No Big Bang?

It hasn't been a good month for the Big Bang Theory.  First, a much-ballyhooed interpretation of data that was supposed, in March of this year, to demonstrate left-over gravity waves from the primordial explosion now turns out to have been premature.  Now, a respectable mathematician claims to have demonstrated that the usual explanation for the formation of a black hole is internally inconsistent, thus potentially calling into question another assumption critical to standard Big Bang mechanisms.

It's not at all clear I'll live long enough to see results from the Laser Interferometer Space Antenna (LISA), whose "projected" 2034 launch date can't inspire much confidence, but that's the sort of detection device that may be needed before we can clarify the business of whether gravity waves can be detected and, if so, what they show about events almost impossibly distant in space and time.  Work proceeds apace, but the project presents some staggering challenges.  For one thing, the interferometer array is intended to follow a trailing-Earth solar orbit, which means it will be seriously out there, and not amenable to casual repair like the Hubble telescope.

As for black holes and "Hawking radiation," I've never known what to think; it's another area in which I'm curious whether things will get cleared up in my lifetime.  By "cleared up," of course, I mean nailed down to the point where the explanations can penetrate even to laymen such as myself.  In the meantime, the events of this month are generating spirited discussions about the human temptation to cling to elegant theories when, as one commenter put it, sometimes Nature makes us erase the blackboard.


Ymar Sakar said...

They'd have to actually go into a black hole or make one.

As of yet, there's no solid proof, just math and theory.

Sort of like global warming computer simulations.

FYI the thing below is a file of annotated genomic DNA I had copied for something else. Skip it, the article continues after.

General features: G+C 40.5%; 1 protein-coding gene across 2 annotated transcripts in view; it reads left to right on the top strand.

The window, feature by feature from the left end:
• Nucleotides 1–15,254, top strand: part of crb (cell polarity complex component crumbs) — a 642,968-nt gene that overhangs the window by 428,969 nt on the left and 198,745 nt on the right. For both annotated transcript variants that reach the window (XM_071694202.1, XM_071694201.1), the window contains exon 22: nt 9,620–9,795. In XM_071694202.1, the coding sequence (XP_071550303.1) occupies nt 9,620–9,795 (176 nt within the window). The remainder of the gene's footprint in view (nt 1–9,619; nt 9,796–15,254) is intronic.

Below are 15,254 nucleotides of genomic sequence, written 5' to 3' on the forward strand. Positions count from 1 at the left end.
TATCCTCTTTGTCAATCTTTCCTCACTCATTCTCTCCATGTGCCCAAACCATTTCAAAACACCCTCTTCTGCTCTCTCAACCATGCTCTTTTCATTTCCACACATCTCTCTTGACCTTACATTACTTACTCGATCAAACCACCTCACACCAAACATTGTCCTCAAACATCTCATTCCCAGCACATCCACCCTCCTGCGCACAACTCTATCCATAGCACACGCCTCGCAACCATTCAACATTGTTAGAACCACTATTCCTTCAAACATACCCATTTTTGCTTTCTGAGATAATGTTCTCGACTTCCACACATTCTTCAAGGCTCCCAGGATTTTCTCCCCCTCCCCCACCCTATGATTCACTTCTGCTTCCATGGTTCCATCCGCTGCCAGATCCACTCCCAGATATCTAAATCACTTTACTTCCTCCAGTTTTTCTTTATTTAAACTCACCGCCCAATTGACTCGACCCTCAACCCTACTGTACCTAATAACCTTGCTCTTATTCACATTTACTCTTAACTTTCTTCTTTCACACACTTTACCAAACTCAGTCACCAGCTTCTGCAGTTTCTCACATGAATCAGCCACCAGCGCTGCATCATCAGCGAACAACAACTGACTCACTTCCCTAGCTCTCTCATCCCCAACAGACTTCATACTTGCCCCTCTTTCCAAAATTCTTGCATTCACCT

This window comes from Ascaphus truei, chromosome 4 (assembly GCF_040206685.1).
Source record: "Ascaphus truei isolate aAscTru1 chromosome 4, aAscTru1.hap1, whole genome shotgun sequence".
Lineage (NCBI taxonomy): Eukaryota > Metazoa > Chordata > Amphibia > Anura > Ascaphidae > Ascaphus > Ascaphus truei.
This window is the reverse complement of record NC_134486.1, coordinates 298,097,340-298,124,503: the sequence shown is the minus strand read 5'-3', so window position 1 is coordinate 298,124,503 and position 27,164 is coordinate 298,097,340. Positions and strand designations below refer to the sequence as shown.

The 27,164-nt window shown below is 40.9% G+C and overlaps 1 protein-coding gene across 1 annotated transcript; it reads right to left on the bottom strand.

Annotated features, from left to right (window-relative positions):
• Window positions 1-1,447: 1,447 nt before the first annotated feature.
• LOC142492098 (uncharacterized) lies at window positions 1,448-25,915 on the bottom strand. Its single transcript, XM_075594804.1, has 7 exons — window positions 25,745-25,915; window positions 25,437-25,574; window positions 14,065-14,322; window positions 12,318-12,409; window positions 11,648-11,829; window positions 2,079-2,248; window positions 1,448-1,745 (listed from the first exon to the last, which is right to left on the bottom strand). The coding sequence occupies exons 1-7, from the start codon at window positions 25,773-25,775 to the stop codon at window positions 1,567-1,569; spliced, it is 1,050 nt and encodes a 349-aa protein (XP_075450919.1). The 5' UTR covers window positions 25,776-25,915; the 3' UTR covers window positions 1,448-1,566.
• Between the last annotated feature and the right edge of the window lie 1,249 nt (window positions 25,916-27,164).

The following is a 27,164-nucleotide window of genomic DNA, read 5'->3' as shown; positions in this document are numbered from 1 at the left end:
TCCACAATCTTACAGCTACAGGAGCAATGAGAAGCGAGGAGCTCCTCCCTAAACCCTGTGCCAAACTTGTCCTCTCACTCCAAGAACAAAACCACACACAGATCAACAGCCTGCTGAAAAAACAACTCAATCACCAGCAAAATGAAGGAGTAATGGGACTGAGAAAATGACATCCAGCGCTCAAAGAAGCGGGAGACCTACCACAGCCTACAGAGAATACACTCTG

If Evolution could actually create a new species or if global warming could actually terraform or unterraform a planet, the scientists would have a lot more credibility in this universe.

Newton and Ohm's law(s) are convenient because the normal person can actually test that stuff or create situations that use the rules.

james said...

Still going over the papers. I'll let you know if I understand them well enough to comment about the black-hole-bounce. So far not so good--I'm too rusty.

Texan99 said...

I was hoping you'd take this on!

james said...

My first impression is that there was some kind of mixup about reference frames. What a black hole looks like depends on where you are: falling into it--looks like nothing much, but from far away it looks like what you think of when you think of a black hole. Time gets very funny too.
In other words, I was thinking that she was mixing up the infinitely far reference frame with the reference frame seen by the edge of the star as it collapses. I'm not expert enough on Hawking radiation to calculate whether her description is wrong, but it doesn't match others. If I assumed it were correct, then my first guess was that the timeline for an infalling bit of star might see something like what she described, but an outside observer would see all this happen more and more slowly--effectively stopped, since a classic stellar size black hole radiates so slowly that you can't tell.

However, another blogger (a string theorist) considers the work junk from start to finish, and pointed out that the author was claiming to see patterns in the Cosmic Microwave Background that she interpreted as other universes in the multiverse interacting with ours. This latter detail doesn't inspire me with confidence in her work.

Texan99 said...

I've read that she's a strong proponent of the multiverse, for what that's worth.

james said...

I think the multiverse is a large pile of hooey myself, but if it helps you do calculations, fine. But when someone starts saying that one universe in the multiverse starts interacting with others via some utterly unknown mechanism, to make minor impressions on a Rorschach CMB pattern, I go into "Back away slowly" mode.